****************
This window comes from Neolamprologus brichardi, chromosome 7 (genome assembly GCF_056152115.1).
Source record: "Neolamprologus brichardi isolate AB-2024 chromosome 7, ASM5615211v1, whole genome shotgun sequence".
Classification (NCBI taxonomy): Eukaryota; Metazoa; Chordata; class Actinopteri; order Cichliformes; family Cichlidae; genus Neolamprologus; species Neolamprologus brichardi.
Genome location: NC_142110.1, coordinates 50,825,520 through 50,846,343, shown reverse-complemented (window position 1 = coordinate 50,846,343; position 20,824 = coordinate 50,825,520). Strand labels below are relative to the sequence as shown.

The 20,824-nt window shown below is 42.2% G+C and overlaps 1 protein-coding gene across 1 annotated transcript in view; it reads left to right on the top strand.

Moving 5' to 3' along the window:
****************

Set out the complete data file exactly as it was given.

This window comes from Neolamprologus brichardi, chromosome 7 (genome assembly GCF_056152115.1).
Source record: "Neolamprologus brichardi isolate AB-2024 chromosome 7, ASM5615211v1, whole genome shotgun sequence".
Classification (NCBI taxonomy): Eukaryota; Metazoa; Chordata; class Actinopteri; order Cichliformes; family Cichlidae; genus Neolamprologus; species Neolamprologus brichardi.
Genome location: NC_142110.1, coordinates 50,825,520 through 50,846,343, shown reverse-complemented (window position 1 = coordinate 50,846,343; position 20,824 = coordinate 50,825,520). Strand labels below are relative to the sequence as shown.

The 20,824-nt window shown below is 42.2% G+C and overlaps 1 protein-coding gene across 1 annotated transcript in view; it reads left to right on the top strand.

Moving 5' to 3' along the window: